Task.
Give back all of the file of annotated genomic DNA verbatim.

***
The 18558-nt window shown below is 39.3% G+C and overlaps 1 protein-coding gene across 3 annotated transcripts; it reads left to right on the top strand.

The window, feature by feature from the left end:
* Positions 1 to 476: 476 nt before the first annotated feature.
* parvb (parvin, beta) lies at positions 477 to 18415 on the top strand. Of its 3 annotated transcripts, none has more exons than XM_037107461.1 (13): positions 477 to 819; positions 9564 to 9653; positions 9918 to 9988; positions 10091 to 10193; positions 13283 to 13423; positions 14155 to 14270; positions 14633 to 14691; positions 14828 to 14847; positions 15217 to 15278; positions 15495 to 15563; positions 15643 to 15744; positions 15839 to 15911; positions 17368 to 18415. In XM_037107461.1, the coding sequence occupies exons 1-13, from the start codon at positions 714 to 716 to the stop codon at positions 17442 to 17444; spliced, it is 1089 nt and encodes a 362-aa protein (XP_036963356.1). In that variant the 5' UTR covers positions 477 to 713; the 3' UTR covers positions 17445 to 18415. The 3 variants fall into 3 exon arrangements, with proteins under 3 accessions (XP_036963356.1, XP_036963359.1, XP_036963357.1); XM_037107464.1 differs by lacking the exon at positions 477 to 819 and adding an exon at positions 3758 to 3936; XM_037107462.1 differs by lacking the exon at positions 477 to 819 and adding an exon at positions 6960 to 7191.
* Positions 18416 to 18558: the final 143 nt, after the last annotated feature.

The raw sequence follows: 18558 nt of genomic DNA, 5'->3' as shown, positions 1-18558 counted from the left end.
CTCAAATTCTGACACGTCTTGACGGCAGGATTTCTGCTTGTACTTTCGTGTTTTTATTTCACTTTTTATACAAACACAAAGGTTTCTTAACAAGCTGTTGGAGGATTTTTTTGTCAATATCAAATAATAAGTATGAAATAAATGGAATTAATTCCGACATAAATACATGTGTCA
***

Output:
The 18558-nt window shown below is 39.3% G+C and overlaps 1 protein-coding gene across 3 annotated transcripts; it reads left to right on the top strand.

The window, feature by feature from the left end:
* Positions 1 to 476: 476 nt before the first annotated feature.
* parvb (parvin, beta) lies at positions 477 to 18415 on the top strand. Of its 3 annotated transcripts, none has more exons than XM_037107461.1 (13): positions 477 to 819; positions 9564 to 9653; positions 9918 to 9988; positions 10091 to 10193; positions 13283 to 13423; positions 14155 to 14270; positions 14633 to 14691; positions 14828 to 14847; positions 15217 to 15278; positions 15495 to 15563; positions 15643 to 15744; positions 15839 to 15911; positions 17368 to 18415. In XM_037107461.1, the coding sequence occupies exons 1-13, from the start codon at positions 714 to 716 to the stop codon at positions 17442 to 17444; spliced, it is 1089 nt and encodes a 362-aa protein (XP_036963356.1). In that variant the 5' UTR covers positions 477 to 713; the 3' UTR covers positions 17445 to 18415. The 3 variants fall into 3 exon arrangements, with proteins under 3 accessions (XP_036963356.1, XP_036963359.1, XP_036963357.1); XM_037107464.1 differs by lacking the exon at positions 477 to 819 and adding an exon at positions 3758 to 3936; XM_037107462.1 differs by lacking the exon at positions 477 to 819 and adding an exon at positions 6960 to 7191.
* Positions 18416 to 18558: the final 143 nt, after the last annotated feature.

The raw sequence follows: 18558 nt of genomic DNA, 5'->3' as shown, positions 1-18558 counted from the left end.
CTCAAATTCTGACACGTCTTGACGGCAGGATTTCTGCTTGTACTTTCGTGTTTTTATTTCACTTTTTATACAAACACAAAGGTTTCTTAACAAGCTGTTGGAGGATTTTTTTGTCAATATCAAATAATAAGTATGAAATAAATGGAATTAATTCCGACATAAATACATGTGTCA